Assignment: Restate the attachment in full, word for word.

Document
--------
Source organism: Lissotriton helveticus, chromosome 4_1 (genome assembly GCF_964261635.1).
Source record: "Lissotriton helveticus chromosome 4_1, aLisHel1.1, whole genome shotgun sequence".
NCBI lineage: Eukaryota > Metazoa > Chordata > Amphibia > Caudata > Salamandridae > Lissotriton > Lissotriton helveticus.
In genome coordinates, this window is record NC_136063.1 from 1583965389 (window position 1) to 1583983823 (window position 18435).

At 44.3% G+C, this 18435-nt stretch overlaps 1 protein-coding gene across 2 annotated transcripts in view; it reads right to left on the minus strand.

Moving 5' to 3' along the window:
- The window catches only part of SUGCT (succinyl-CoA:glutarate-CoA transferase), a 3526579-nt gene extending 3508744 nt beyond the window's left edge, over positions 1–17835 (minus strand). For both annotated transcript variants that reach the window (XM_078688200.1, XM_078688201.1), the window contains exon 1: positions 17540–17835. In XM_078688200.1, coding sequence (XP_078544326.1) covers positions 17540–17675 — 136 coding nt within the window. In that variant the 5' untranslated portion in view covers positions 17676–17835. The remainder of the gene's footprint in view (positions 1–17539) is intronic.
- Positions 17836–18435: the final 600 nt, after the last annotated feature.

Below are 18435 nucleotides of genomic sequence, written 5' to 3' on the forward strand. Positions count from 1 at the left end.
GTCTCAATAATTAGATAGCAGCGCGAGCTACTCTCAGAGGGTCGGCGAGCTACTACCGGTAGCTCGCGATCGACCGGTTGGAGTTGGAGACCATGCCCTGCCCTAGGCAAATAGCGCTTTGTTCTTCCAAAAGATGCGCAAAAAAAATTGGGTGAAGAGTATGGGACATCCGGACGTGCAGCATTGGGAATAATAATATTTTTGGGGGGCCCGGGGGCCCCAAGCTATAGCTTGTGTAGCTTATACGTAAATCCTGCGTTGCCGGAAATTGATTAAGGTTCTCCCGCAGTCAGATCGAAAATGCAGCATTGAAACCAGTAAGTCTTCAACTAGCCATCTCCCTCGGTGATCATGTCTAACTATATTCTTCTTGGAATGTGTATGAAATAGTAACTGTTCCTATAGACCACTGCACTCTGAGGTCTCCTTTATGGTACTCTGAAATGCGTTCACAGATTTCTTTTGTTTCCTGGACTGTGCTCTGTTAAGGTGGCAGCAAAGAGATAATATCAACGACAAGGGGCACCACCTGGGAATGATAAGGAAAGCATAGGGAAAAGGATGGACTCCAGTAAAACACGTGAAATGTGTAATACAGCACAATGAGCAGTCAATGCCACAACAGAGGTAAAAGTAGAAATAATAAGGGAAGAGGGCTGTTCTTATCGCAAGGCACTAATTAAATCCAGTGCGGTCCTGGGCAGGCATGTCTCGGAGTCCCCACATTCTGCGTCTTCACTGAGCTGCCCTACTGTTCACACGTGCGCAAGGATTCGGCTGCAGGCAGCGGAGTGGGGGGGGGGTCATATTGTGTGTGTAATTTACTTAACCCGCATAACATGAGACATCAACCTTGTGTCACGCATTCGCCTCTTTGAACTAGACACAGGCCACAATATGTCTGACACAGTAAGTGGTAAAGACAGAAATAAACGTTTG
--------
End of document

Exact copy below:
Source organism: Lissotriton helveticus, chromosome 4_1 (genome assembly GCF_964261635.1).
Source record: "Lissotriton helveticus chromosome 4_1, aLisHel1.1, whole genome shotgun sequence".
NCBI lineage: Eukaryota > Metazoa > Chordata > Amphibia > Caudata > Salamandridae > Lissotriton > Lissotriton helveticus.
In genome coordinates, this window is record NC_136063.1 from 1583965389 (window position 1) to 1583983823 (window position 18435).

At 44.3% G+C, this 18435-nt stretch overlaps 1 protein-coding gene across 2 annotated transcripts in view; it reads right to left on the minus strand.

Moving 5' to 3' along the window:
- The window catches only part of SUGCT (succinyl-CoA:glutarate-CoA transferase), a 3526579-nt gene extending 3508744 nt beyond the window's left edge, over positions 1–17835 (minus strand). For both annotated transcript variants that reach the window (XM_078688200.1, XM_078688201.1), the window contains exon 1: positions 17540–17835. In XM_078688200.1, coding sequence (XP_078544326.1) covers positions 17540–17675 — 136 coding nt within the window. In that variant the 5' untranslated portion in view covers positions 17676–17835. The remainder of the gene's footprint in view (positions 1–17539) is intronic.
- Positions 17836–18435: the final 600 nt, after the last annotated feature.

Below are 18435 nucleotides of genomic sequence, written 5' to 3' on the forward strand. Positions count from 1 at the left end.
GTCTCAATAATTAGATAGCAGCGCGAGCTACTCTCAGAGGGTCGGCGAGCTACTACCGGTAGCTCGCGATCGACCGGTTGGAGTTGGAGACCATGCCCTGCCCTAGGCAAATAGCGCTTTGTTCTTCCAAAAGATGCGCAAAAAAAATTGGGTGAAGAGTATGGGACATCCGGACGTGCAGCATTGGGAATAATAATATTTTTGGGGGGCCCGGGGGCCCCAAGCTATAGCTTGTGTAGCTTATACGTAAATCCTGCGTTGCCGGAAATTGATTAAGGTTCTCCCGCAGTCAGATCGAAAATGCAGCATTGAAACCAGTAAGTCTTCAACTAGCCATCTCCCTCGGTGATCATGTCTAACTATATTCTTCTTGGAATGTGTATGAAATAGTAACTGTTCCTATAGACCACTGCACTCTGAGGTCTCCTTTATGGTACTCTGAAATGCGTTCACAGATTTCTTTTGTTTCCTGGACTGTGCTCTGTTAAGGTGGCAGCAAAGAGATAATATCAACGACAAGGGGCACCACCTGGGAATGATAAGGAAAGCATAGGGAAAAGGATGGACTCCAGTAAAACACGTGAAATGTGTAATACAGCACAATGAGCAGTCAATGCCACAACAGAGGTAAAAGTAGAAATAATAAGGGAAGAGGGCTGTTCTTATCGCAAGGCACTAATTAAATCCAGTGCGGTCCTGGGCAGGCATGTCTCGGAGTCCCCACATTCTGCGTCTTCACTGAGCTGCCCTACTGTTCACACGTGCGCAAGGATTCGGCTGCAGGCAGCGGAGTGGGGGGGGGGTCATATTGTGTGTGTAATTTACTTAACCCGCATAACATGAGACATCAACCTTGTGTCACGCATTCGCCTCTTTGAACTAGACACAGGCCACAATATGTCTGACACAGTAAGTGGTAAAGACAGAAATAAACGTTTG